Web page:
The All Hazards Approach and the New Wave of Terrorism
By Allison G. S. Knox
Contributor, EDM Digest
After the terrorist attacks on September 11, 2001, the United States government moved to the “all hazards approach.” It was a paradigm shift in handling large-scale emergencies at the local, state and federal levels of government.
The all hazards approach involves one basic framework for keeping every person abreast on how to handle general emergencies. It permits emergency managers to muster the versatility required to cope with emergency situations.
Emergencies, by their very nature, are never the same; nor should they be handled in a cookie-cutter fashion. The all hazards approach has worked very well, given the surge in terrorist attacks the American people have witnessed in the past few years. Ultimately, it’s the versatility of that approach that has led to the successful management of terrorist-related incidents, even as the face of terrorist attacks has changed.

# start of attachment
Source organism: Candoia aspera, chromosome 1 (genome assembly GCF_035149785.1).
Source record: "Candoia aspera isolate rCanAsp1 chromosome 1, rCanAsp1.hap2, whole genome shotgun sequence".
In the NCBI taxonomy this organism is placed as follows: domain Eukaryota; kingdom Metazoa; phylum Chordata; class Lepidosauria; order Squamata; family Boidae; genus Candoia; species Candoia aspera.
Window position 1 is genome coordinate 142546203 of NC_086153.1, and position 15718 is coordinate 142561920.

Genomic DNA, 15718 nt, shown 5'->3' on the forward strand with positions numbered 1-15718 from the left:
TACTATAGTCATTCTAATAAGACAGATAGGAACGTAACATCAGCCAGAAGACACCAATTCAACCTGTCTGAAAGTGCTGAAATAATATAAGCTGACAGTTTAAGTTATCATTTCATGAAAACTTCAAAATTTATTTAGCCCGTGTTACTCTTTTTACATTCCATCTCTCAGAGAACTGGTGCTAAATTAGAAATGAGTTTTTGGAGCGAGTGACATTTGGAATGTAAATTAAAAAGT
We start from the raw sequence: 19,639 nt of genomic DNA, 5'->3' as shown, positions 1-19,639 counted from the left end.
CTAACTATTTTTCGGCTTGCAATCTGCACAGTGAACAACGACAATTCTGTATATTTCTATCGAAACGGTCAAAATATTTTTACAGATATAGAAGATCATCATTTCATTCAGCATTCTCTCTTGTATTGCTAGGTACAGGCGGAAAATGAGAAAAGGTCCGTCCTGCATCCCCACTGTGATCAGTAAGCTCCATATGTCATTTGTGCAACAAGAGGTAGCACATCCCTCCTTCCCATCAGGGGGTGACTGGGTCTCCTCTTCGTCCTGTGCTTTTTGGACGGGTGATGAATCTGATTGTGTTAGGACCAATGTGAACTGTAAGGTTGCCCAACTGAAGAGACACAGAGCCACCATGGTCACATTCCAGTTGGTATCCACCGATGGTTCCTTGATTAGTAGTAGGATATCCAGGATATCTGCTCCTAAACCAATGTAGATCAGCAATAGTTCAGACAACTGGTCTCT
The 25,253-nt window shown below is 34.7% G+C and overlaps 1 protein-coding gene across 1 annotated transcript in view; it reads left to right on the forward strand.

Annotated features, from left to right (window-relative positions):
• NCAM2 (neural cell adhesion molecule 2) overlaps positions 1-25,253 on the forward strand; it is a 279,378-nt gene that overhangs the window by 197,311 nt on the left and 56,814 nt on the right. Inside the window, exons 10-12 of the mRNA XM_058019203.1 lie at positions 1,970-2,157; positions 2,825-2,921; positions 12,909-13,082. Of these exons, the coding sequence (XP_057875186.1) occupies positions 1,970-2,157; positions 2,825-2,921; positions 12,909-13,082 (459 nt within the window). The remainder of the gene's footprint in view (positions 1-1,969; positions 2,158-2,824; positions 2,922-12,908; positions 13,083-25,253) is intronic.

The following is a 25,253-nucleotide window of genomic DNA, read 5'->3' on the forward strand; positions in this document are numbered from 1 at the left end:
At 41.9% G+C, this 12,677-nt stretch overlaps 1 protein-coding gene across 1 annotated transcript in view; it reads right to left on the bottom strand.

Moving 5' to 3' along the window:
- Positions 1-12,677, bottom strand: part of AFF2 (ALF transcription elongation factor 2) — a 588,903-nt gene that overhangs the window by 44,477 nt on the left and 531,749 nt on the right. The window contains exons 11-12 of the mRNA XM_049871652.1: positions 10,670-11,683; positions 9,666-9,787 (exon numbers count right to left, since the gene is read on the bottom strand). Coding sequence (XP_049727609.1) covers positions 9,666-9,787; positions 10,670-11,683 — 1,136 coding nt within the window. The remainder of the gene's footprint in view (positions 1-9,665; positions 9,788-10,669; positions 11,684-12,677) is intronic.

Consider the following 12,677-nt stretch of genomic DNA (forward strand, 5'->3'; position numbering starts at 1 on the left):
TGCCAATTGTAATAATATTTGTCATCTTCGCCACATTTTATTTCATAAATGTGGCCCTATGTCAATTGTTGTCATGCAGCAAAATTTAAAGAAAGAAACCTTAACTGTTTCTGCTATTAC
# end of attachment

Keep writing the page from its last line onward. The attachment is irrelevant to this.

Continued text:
Active Shooters and the New Wave of Terrorism
Active shooter scenarios are their own form of terrorism because they are unpredictable and evolve quickly. The all hazards approach, however, provides emergency management and first responder personnel with a reactive framework. That framework enables them to act accordingly to the threat and manage the situation.
While active shooter scenarios are worrisome, a new kind of terrorist attack has sprung up: using a large truck to attack a group of people. Just last week, a truck attack killed four people and injured 17 others in Jerusalem.
Similar incidents occurred in Europe last year, most notably in Nice, France. At least 60 persons were killed during Bastille Day celebrations in July, when the driver intentionally drove his truck into the crowd.
Emergency managers ultimately require versatility to handle any incident from a minor 911 call to a large-scale disaster involving multiple states, towns and cities. In the face of this new wave of terrorism, the all hazards approach gives emergency personnel the versatility they need to manage emergencies quickly and effectively.